#### Exponential Search

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```/**
* Exponential Search
*
* The algorithm consists of two stages. The first stage determines a
* range in which the search key would reside if it were in the list.
* In the second stage, a binary search is performed on this range.
*
*
*
*/

function binarySearch (arr, value, floor, ceiling) {
// Middle index
const mid = Math.floor((floor + ceiling) / 2)

// If value is at the mid position return this position
if (arr[mid] === value) {
return mid
}

if (floor > ceiling) return -1

// If the middle element is great than the value
// search the left part of the array
if (arr[mid] > value) {
return binarySearch(arr, value, floor, mid - 1)
// If the middle element is lower than the value
// search the right part of the array
} else {
return binarySearch(arr, value, mid + 1, ceiling)
}
}

function exponentialSearch (arr, length, value) {
// If value is the first element of the array return this position
if (arr === value) {
return 0
}

// Find range for binary search
let i = 1
while (i < length && arr[i] <= value) {
i = i * 2
}

// Call binary search for the range found above
return binarySearch(arr, value, i / 2, Math.min(i, length))
}

export { binarySearch, exponentialSearch }

// const arr = [2, 3, 4, 10, 40, 65, 78, 100]
// const value = 78
// const result = exponentialSearch(arr, arr.length, value)
```

#### Problem Statement

Given a sorted array of n elements, write a function to search for the index of a given element (target)

#### Approach

• Search for the range within which the target is included increasing index by powers of 2
• If this range exists in array apply the Binary Search algorithm over it
• Else return -1

#### Example

``````arr = [1, 2, 3, 4, 5, 6, 7, ... 998, 999, 1_000]

target = 998
index = 0
1. SEARCHING FOR THE RANGE
index = 1, 2, 4, 8, 16, 32, 64, ..., 512, ..., 1_024
after 10 iteration we have the index at 1_024 and outside of the array
2. BINARY SEARCH
Now we can apply the binary search on the subarray from 512 and 1_000.
``````

Note: we apply the Binary Search from 512 to 1_000 because at `i = 2^10 = 1_024` the array is finisced and the target number is less than the latest index of the array ( 1_000 ).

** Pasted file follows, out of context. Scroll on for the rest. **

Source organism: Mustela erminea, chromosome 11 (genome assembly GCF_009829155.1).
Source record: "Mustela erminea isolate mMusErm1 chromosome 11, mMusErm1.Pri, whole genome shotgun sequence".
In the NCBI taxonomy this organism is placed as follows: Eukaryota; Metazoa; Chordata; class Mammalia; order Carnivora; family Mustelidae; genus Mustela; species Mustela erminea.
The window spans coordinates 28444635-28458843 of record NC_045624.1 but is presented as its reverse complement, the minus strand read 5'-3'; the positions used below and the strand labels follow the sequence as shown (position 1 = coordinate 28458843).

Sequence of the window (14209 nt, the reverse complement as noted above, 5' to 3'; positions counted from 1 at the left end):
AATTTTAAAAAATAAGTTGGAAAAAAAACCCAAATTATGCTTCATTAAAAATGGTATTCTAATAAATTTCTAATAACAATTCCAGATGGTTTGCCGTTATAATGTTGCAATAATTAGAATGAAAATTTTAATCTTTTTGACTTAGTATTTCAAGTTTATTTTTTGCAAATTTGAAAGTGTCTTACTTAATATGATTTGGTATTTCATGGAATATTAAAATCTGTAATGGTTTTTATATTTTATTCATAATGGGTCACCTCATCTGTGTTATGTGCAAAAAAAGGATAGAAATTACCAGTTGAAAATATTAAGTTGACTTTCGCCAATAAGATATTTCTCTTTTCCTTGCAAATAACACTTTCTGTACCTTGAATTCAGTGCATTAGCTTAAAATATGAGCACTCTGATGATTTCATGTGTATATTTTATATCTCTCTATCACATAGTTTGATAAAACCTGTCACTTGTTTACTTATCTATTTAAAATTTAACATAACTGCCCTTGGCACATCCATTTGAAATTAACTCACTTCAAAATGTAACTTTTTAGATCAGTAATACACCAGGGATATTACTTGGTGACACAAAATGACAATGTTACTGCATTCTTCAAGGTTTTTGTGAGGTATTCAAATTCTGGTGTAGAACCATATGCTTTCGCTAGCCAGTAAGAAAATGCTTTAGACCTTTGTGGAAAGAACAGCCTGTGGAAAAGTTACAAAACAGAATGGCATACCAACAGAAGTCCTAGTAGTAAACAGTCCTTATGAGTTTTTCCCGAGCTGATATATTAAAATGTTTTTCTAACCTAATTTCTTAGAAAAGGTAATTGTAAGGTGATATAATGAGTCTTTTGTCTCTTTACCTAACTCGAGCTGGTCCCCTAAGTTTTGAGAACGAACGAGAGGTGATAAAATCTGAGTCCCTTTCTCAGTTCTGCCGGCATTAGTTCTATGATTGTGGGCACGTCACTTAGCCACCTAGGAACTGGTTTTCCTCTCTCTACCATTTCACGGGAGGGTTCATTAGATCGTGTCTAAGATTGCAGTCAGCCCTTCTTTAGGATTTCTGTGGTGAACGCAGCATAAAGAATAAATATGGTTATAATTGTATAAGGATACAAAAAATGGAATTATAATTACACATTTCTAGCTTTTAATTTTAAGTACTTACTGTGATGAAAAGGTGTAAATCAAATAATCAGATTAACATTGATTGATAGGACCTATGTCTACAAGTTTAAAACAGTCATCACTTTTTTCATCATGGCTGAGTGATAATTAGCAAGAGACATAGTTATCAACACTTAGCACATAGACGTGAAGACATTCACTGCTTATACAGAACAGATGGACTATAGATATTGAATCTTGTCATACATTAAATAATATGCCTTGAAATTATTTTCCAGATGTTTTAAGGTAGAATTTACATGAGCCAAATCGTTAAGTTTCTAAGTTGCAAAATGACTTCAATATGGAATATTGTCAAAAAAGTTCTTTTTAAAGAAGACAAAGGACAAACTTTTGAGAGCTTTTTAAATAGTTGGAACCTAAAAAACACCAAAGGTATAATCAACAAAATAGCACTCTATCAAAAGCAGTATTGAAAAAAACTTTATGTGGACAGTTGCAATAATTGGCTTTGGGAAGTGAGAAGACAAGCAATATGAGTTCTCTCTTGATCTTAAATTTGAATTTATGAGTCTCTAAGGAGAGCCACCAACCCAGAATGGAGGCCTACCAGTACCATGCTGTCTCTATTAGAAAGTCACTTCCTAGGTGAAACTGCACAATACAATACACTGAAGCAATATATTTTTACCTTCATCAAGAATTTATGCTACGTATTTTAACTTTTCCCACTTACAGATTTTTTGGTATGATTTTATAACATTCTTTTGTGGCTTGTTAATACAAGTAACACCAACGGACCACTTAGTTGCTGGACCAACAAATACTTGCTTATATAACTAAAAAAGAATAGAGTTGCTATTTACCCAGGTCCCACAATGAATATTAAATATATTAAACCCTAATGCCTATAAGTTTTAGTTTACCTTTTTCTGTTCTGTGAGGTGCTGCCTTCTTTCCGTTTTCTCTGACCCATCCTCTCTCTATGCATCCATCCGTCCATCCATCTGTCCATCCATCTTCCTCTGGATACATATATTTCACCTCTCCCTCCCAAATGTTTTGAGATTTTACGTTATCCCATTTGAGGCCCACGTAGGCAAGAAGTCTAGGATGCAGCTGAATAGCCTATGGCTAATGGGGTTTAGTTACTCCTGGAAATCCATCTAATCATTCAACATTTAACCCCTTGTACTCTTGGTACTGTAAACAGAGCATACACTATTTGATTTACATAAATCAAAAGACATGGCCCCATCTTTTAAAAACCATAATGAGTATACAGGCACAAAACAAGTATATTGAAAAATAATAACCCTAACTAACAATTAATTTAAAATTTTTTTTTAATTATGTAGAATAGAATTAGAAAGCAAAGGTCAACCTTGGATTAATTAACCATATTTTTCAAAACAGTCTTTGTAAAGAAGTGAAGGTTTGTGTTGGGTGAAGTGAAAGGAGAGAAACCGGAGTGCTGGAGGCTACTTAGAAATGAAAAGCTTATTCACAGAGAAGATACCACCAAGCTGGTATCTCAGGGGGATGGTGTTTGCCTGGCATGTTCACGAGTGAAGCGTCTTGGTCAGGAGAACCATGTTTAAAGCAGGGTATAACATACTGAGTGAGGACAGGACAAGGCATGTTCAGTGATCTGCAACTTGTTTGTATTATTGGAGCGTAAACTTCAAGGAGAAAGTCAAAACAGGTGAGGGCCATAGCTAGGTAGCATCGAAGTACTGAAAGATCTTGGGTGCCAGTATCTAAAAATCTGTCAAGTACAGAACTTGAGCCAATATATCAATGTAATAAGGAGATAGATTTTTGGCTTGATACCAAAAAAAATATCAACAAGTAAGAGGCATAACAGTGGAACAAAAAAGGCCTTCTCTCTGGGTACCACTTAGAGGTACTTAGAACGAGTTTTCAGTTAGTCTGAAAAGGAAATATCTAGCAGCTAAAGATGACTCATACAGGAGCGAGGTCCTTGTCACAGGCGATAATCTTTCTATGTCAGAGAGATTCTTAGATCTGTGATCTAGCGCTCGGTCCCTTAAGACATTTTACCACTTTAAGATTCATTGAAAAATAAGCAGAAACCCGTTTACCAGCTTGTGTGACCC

#### Time Complexity

worst case: `O(log *i*)` where `*i* = index` (position) of the target

best case: `O(*1*)`

#### Complexity Explanation

• The complexity of the first part of the algorithm is O( log i ) because if i is the position of the target in the array, after doubling the search index `⌈log(i)⌉` times, the algorithm will be at a search index that is greater than or equal to i. We can write `2^⌈log(i)⌉ >= i`
• The complexity of the second part of the algorithm also is O ( log i ) because that is a simple Binary Search. The Binary Search complexity ( as explained here ) is O( n ) where n is the length of the array. In the Exponential Search, the length of the array on which the algorithm is applied is `2^i - 2^(i-1)`, put into words it means '( the length of the array from start to i ) - ( the part of array skipped until the previous iteration )'. Is simple verify that `2^i - 2^(i-1) = 2^(i-1) `

After this detailed explanation we can say that the the complexity of the Exponential Search is:

``````O(log i) + O(log i) = 2O(log i) = O(log i)
``````

#### Binary Search vs Exponential Search

Let's take a look at this comparison with a less theoretical example. Imagine we have an array with`1_000_000` elements and we want to search an element that is in the `4th` position. It's easy to see that:

• The Binary Search start from the middle of the array and arrive to the 4th position after many iterations
• The Exponential Search arrive at the 4th index after only 2 iterations